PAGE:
With a new look at daily data from the NOAA/NASA Suomi National Polar-orbiting Partnership (Suomi NPP) satellite, a NASA scientist and colleagues have identified how patterns in nighttime light intensity change during major holiday seasons – Christmas and New Year's in the United States and the holy month of Ramadan in the Middle East.
Around many major U.S. cities, nighttime lights shine 20 to 50 percent brighter during Christmas and New Year's when compared to light output during the rest of the year, as seen in the satellite data. In some Middle Eastern cities, nighttime lights shine more than 50 percent brighter during Ramadan, compared to the rest of the year.
Suomi NPP, a joint NASA/National Oceanic and Atmospheric Administration (NOAA) mission, carries an instrument called the Visible Infrared Imaging Radiometer Suite (VIIRS). VIIRS can observe the dark side of the planet – and detect the glow of lights in cities and towns worldwide. In 2012, NOAA scientists released "Earth at Night" maps, created from VIIRS data. These well-known images are composites – based on monthly long-term averages of data collected on nights with no clouds or moonlight.
The new analysis of holiday lights uses an advanced algorithm, developed at NASA's Goddard Space Flight Center in Greenbelt, Maryland, that filters out moonlight, clouds and airborne particles in order to isolate city lights on a daily basis. The data from this algorithm provide high-quality satellite information on light output across the globe, allowing scientists to track when – and how brightly – people illuminate the night.
Christmas and New Year's in the United States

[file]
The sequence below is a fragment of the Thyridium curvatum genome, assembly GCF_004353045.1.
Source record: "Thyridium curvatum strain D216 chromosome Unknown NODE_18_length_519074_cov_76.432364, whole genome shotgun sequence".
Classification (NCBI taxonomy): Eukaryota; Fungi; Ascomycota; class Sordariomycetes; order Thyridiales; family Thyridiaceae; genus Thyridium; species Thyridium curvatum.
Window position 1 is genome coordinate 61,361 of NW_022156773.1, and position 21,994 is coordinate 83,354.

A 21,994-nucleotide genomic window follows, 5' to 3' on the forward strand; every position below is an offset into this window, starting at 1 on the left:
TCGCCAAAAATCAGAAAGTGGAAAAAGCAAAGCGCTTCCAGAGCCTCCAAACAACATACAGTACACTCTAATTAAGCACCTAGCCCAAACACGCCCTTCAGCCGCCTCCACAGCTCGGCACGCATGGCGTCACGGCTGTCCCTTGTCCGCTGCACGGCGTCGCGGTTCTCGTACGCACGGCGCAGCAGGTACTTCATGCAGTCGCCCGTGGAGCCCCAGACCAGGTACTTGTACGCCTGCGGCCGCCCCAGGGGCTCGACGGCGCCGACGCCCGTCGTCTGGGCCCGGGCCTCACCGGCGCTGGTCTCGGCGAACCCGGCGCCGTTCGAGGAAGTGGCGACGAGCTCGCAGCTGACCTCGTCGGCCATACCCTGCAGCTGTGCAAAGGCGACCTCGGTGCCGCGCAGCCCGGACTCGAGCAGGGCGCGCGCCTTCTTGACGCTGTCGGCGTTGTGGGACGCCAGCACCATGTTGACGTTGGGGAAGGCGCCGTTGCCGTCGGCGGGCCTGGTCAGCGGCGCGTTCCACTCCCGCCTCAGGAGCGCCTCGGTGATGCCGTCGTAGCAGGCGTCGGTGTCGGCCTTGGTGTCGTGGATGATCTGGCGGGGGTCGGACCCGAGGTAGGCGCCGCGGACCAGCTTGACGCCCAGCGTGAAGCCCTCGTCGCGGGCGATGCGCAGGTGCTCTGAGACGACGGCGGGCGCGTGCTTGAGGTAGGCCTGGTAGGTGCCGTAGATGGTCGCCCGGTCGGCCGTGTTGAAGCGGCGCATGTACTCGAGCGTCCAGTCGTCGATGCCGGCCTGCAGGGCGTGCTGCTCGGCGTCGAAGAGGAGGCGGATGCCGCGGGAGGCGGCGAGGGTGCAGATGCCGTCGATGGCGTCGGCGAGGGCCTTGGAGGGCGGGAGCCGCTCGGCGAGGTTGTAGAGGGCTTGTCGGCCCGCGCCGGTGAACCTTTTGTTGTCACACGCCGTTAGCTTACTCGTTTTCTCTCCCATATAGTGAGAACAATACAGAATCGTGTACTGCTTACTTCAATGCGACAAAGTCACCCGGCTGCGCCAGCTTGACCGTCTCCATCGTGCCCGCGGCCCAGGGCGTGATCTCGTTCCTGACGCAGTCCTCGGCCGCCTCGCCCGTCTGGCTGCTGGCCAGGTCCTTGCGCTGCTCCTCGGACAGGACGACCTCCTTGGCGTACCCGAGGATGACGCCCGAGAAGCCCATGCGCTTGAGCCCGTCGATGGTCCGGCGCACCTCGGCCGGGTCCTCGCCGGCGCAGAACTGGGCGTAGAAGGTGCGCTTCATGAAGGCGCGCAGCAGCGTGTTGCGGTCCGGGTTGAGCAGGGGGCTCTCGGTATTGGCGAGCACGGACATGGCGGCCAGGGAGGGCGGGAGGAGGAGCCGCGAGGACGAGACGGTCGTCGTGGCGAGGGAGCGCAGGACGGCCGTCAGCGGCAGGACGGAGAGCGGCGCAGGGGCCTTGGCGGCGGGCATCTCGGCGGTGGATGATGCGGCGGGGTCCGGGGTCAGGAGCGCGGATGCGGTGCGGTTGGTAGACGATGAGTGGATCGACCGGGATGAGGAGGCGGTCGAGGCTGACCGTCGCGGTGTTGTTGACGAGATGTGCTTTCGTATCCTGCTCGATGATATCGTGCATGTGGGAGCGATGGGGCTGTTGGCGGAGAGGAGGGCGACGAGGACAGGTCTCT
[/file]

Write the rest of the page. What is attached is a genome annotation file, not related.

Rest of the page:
In the United States, the lights started getting brighter on "Black Friday," the day after Thanksgiving, and continued through New Year's Day, said Miguel Román, a research physical scientist at NASA Goddard and member of the Suomi NPP Land Discipline Team, who co-led this research. He and his colleagues examined the light output in 2012 and 2013 in 70 U.S. cities, as a first step in determining patterns in urban energy use – a key factor in greenhouse gas emissions.
In most suburbs and outskirts of major cities, light intensity increased by 30 to 50 percent. Lights in the central urban areas did not increase as much as in the suburbs, but still brightened by 20 to 30 percent.
"It's a near ubiquitous signal. Despite being ethnically and religiously diverse, we found that the U.S. experiences a holiday increase that is present across most urban communities," Román said. "These lighting patterns are tracking a national shared tradition."
Because snow reflects so much light, the researchers could only analyze snow-free cities. They focused on the U.S. West Coast from San Francisco and Los Angeles, and cities south of a rough imaginary line from St. Louis to Washington, D.C. The team also examined lighting patterns across 30 major towns in Puerto Rico, known for its vibrant nocturnal celebrations and for having one of the longest Christmas holiday periods.
"Overall, we see less light increases in the dense urban centers, compared to the suburbs and small towns where you have more yard space and single-family homes," said Eleanor Stokes, a NASA Jenkins Graduate Fellow and Ph.D. candidate at Yale University's School of Forestry and Environmental Studies, New Haven, Connecticut, who co-led the study with Román.
These new results, illustrating holidays in lights, were presented at the American Geophysical Union's Fall Meeting in San Francisco.